I received a copy of this book through The Reading Room/Bookstr in exchange for an honest review.
I'll start by saying I am suffering from a major book hangover right now. I woke up at 3:30 this morning to finish this book and I am so sad it's over.
This is a great example of how amazing a book with a horrible main character can be. I hate books that are dragged down by an unlikeable narrator/main character, but Spears perfects the art of writing a fascinating book in which the reader hates who tells them the story.
Luke is the ideal unreliable narrator as he never really escapes his own perspective. He starts out pretty annoying and degrades quickly into a major jerk. But Spears writes the change so naturally and efficiently that it is still believable. She takes an already horrible character and makes him even worse. But that in no way brings the book down. On the contrary, it makes it better as Spears creates a creepy high school hierarchy and points out the weird social dynamics that characterize the world of teenagers (and later, the world of adults as well).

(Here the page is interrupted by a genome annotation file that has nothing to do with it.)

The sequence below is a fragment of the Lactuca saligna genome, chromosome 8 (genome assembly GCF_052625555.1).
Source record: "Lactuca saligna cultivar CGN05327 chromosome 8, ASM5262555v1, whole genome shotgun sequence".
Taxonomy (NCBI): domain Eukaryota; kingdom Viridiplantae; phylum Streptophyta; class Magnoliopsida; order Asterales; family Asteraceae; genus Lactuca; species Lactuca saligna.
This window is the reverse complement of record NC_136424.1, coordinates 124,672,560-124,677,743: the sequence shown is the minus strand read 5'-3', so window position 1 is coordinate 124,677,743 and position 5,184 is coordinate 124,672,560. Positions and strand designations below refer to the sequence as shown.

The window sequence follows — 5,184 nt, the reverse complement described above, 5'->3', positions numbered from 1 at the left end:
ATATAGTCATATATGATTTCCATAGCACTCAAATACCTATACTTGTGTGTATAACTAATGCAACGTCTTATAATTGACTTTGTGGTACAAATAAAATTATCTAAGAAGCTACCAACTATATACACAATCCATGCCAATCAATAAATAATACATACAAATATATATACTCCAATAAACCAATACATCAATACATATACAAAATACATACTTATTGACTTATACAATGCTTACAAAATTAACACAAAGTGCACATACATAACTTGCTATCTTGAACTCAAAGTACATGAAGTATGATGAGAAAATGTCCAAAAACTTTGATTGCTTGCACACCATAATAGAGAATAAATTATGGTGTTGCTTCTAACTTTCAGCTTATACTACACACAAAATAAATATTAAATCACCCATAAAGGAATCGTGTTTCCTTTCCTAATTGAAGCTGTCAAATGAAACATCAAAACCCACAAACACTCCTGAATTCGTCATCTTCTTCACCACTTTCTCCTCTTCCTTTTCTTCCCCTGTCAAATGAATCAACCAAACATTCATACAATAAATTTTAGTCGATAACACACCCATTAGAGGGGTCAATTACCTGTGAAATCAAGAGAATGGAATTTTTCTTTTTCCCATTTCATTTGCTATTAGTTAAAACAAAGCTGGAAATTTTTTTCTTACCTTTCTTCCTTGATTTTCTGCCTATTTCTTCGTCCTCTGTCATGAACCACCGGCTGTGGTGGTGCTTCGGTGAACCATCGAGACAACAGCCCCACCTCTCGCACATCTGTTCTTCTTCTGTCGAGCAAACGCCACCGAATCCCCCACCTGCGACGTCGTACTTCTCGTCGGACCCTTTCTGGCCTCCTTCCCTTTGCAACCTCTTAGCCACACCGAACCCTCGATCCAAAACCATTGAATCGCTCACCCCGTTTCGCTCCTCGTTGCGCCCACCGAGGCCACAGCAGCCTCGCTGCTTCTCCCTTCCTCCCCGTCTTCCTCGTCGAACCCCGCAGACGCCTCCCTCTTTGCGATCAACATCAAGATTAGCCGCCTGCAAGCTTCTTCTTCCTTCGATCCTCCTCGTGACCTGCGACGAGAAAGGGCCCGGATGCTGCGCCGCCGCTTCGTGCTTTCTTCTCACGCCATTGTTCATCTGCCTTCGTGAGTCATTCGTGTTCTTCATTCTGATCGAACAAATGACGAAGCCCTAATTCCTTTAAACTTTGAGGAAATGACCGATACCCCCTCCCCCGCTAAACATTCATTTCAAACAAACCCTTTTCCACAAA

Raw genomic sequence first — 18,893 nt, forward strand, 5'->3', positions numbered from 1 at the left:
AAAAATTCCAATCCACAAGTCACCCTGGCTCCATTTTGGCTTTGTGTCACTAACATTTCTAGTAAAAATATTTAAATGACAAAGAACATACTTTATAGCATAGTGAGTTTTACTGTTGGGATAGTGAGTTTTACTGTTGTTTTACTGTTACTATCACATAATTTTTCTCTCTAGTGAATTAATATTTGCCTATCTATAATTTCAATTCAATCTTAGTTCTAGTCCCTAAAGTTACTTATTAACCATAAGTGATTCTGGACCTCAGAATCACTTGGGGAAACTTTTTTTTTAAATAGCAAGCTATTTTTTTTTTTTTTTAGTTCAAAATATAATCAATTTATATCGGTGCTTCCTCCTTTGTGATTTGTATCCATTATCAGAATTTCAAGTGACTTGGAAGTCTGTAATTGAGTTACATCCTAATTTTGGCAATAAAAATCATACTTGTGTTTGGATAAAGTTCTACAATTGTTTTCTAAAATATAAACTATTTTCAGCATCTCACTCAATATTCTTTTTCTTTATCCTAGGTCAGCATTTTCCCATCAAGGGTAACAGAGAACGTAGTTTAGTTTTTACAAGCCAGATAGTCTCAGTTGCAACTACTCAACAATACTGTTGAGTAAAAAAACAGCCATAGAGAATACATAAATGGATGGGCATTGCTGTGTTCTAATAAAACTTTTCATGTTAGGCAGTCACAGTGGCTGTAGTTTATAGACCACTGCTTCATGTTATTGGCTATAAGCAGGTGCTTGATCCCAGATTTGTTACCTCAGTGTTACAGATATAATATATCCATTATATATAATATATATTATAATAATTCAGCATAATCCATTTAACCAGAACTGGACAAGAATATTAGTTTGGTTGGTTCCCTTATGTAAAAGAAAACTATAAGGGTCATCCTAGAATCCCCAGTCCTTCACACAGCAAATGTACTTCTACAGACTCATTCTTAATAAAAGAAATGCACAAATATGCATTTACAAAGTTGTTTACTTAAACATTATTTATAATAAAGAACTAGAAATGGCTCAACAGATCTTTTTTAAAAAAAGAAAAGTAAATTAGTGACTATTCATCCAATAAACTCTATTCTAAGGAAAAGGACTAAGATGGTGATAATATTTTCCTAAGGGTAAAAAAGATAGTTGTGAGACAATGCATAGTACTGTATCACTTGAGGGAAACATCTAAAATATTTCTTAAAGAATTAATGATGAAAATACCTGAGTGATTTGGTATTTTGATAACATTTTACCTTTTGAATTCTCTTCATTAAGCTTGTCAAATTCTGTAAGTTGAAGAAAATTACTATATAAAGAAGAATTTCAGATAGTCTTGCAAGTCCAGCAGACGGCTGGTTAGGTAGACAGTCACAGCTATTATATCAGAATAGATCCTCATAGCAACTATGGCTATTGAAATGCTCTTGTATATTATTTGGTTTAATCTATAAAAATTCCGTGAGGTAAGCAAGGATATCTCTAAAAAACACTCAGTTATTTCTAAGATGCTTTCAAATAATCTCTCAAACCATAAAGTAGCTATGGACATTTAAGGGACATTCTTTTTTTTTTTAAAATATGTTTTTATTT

I love her effortless incorporation of bullying through action and inaction and the idea of truth being subjective. There are so many amazing things going on in this book.
Similar to John Green's writing, Spears forces the reader to think about social dynamics, the human condition, and life itself. I absolutely love it.
I can't get over how amazing this book way. Highly, highly recommend.